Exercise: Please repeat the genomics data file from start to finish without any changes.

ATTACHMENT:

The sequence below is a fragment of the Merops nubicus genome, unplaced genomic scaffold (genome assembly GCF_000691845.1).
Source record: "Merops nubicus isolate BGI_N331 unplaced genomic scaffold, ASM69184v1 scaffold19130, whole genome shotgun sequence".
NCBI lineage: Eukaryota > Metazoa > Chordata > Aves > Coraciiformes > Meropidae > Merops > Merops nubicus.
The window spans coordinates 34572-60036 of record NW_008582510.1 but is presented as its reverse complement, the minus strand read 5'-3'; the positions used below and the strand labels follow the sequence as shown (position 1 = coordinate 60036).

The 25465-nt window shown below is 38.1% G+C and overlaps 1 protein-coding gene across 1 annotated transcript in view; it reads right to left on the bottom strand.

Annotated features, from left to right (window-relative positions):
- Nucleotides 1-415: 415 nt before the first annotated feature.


The sequence below is a fragment of the Merops nubicus genome, unplaced genomic scaffold (genome assembly GCF_000691845.1).
Source record: "Merops nubicus isolate BGI_N331 unplaced genomic scaffold, ASM69184v1 scaffold19130, whole genome shotgun sequence".
NCBI lineage: Eukaryota > Metazoa > Chordata > Aves > Coraciiformes > Meropidae > Merops > Merops nubicus.
The window spans coordinates 34572-60036 of record NW_008582510.1 but is presented as its reverse complement, the minus strand read 5'-3'; the positions used below and the strand labels follow the sequence as shown (position 1 = coordinate 60036).

The 25465-nt window shown below is 38.1% G+C and overlaps 1 protein-coding gene across 1 annotated transcript in view; it reads right to left on the bottom strand.

Annotated features, from left to right (window-relative positions):
- Nucleotides 1-415: 415 nt before the first annotated feature.